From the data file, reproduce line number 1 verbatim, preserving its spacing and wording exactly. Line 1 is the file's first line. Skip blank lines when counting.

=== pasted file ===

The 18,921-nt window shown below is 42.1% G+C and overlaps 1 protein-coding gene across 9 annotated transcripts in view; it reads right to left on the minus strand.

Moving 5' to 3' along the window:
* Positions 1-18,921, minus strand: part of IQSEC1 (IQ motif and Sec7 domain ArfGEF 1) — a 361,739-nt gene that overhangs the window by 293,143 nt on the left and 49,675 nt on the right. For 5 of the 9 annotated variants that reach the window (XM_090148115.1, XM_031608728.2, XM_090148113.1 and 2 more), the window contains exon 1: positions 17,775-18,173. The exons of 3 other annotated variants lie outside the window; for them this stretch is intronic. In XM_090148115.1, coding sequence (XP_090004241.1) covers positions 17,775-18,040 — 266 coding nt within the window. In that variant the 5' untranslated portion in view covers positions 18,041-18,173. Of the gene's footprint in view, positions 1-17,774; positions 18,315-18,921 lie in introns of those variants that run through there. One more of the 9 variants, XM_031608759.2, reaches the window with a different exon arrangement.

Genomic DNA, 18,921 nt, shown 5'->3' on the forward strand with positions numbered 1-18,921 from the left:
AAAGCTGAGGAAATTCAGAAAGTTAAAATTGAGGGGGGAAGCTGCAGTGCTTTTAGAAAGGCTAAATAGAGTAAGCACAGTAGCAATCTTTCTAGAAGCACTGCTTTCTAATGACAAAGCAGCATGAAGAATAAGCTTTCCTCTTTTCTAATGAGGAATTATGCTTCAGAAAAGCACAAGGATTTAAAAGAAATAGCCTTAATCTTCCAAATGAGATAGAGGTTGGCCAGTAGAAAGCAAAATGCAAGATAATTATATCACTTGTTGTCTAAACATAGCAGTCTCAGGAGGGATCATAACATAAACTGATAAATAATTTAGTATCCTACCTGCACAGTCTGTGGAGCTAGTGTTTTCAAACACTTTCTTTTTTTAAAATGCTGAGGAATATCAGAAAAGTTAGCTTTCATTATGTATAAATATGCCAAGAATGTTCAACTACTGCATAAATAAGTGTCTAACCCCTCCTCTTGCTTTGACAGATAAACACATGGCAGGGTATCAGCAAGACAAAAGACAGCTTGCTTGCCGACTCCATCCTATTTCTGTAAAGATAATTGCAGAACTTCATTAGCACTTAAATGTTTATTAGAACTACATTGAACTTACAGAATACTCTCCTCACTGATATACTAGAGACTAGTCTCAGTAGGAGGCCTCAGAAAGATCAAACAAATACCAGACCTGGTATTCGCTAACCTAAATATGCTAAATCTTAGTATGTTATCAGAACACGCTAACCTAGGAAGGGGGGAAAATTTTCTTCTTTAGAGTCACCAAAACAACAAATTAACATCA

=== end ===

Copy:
The 18,921-nt window shown below is 42.1% G+C and overlaps 1 protein-coding gene across 9 annotated transcripts in view; it reads right to left on the minus strand.